In many ways, I felt my interpretation of my own experience was not seen as valid by these professionals. I did not feel supported by mental health professionals in affirming my own experiences. The thing is, I refused to see myself as “ill”. I was going through an intense mental upheaval, and at the same time, it was full of imagery and symbolisms which were very meaningful to me. I could not simply see my experience as an indication of chemical imbalances in my brain – which was what they kept telling me.
To me, my experiences, albeit intense, were personally meaningful, yet none of the specialists I met helped me make sense of them nor affirmed the depth of meaning that my madness had. They seemed to be concerned about me somehow moving on from those visions I had and to simply forget about them, since to them, I was simply just unwell. I only slowly started making sense of the symbolisms in my visions after doing more reading, which was a privilege I had, since I had time and the access to books in my university’s library. I read about Joseph Campbell’s hero’s journey, and works by Carl Jung, John Weir Perry among others, and even on themes of the divine feminine, which I felt appeared in my visions as well.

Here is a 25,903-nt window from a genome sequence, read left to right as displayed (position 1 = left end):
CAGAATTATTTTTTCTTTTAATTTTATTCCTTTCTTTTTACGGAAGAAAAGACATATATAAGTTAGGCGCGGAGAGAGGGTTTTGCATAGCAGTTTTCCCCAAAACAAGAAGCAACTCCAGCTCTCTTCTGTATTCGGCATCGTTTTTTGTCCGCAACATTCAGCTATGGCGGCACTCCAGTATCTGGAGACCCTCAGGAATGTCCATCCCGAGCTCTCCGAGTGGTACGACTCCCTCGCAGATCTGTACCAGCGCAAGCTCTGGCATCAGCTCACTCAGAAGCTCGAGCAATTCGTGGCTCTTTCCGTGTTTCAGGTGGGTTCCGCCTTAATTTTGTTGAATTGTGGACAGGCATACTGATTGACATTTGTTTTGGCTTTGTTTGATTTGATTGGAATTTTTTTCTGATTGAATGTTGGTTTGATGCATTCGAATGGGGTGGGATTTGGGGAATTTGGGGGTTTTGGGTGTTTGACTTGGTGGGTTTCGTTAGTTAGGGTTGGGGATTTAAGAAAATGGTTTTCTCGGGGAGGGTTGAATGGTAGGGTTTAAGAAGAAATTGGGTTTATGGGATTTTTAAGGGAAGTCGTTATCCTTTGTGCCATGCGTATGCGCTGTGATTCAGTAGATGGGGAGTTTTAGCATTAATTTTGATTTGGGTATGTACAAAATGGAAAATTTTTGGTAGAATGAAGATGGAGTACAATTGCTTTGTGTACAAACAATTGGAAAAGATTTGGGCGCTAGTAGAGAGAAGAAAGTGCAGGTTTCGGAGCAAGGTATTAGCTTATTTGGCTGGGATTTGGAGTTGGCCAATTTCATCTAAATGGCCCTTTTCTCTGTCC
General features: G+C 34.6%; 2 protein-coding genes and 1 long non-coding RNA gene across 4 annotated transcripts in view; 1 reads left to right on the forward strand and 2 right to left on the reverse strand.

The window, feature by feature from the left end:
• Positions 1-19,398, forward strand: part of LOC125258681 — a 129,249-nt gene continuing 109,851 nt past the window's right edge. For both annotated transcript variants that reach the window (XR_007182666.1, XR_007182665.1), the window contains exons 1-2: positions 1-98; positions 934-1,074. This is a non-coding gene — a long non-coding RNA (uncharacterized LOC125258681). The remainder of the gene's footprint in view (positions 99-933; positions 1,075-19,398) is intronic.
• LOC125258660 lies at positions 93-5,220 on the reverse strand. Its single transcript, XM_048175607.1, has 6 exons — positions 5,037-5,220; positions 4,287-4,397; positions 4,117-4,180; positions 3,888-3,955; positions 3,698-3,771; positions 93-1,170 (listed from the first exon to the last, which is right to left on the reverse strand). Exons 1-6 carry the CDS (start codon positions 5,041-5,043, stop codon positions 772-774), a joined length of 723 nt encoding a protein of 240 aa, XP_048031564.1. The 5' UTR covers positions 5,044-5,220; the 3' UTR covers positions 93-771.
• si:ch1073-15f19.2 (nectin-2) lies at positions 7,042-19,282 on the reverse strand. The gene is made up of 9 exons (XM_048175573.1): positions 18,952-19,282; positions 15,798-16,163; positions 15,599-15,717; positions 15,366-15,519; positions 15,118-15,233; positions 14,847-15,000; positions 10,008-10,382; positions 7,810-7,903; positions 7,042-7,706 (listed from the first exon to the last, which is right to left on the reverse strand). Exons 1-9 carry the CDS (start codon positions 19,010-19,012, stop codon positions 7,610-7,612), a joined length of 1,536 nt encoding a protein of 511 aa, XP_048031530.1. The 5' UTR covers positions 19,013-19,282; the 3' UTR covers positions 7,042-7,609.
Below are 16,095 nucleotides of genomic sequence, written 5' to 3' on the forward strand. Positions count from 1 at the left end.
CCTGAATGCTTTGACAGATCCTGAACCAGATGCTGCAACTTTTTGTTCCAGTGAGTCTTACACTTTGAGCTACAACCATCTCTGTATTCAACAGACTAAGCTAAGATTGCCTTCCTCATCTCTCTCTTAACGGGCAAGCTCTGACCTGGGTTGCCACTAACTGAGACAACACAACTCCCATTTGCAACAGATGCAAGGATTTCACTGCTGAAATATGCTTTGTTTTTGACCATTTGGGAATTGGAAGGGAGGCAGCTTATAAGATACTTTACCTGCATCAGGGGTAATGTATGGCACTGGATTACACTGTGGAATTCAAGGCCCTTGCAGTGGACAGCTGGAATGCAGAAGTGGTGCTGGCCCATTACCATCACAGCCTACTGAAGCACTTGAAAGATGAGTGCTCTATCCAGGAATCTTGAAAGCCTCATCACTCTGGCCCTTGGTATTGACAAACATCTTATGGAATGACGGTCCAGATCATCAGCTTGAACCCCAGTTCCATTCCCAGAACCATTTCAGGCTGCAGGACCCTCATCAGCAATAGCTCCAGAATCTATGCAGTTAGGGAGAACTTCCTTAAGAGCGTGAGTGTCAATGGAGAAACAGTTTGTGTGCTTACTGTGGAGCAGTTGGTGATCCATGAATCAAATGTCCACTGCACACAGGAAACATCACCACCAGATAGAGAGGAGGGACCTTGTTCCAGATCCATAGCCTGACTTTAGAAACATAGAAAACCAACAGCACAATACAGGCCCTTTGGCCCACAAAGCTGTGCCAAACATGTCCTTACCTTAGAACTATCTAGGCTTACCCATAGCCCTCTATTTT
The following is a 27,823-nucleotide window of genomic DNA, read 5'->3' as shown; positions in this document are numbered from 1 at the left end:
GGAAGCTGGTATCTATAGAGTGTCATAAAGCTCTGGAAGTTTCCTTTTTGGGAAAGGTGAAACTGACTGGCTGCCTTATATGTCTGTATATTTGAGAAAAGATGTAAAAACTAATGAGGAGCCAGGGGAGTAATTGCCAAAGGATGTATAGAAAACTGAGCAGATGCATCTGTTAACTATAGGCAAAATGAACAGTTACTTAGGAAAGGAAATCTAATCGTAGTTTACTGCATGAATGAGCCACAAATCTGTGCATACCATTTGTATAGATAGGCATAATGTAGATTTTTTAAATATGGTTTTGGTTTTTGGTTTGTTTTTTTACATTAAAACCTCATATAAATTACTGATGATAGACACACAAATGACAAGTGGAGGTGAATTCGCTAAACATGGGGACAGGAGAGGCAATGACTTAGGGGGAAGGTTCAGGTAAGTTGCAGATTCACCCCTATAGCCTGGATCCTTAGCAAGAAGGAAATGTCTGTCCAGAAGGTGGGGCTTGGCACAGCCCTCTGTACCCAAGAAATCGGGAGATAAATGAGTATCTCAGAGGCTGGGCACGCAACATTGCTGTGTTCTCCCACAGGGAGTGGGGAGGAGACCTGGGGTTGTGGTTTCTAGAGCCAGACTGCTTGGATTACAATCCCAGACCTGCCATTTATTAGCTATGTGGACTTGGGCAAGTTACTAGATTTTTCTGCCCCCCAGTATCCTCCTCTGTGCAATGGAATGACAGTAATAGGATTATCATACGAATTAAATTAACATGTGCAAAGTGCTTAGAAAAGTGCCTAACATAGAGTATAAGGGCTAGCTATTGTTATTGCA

The words of these writers and thinkers affirmed me as a person – much more than my mental health professionals ever could. How could my experiences be simply reduced to a mere pathology? That invalidates my experiences and my ability to make sense of them. I still cannot accept this up till today. To me, the first step towards healing from trauma and growth is about the affirmation of one’s experience, and then to be able to own and define those experiences. I affirmed my experience as a form of inner rapture that I needed to go through before I could heal from my past trauma. I was not healing from a mental illness, but from the residual pain from traumatic experiences. I also believe that the discussion of mental illness must be centred around the person’s history of trauma, as opposed the diagnostic approach based on symptoms. It is so much more empowering than being subjected completely to the judgment and diagnosis by the professional.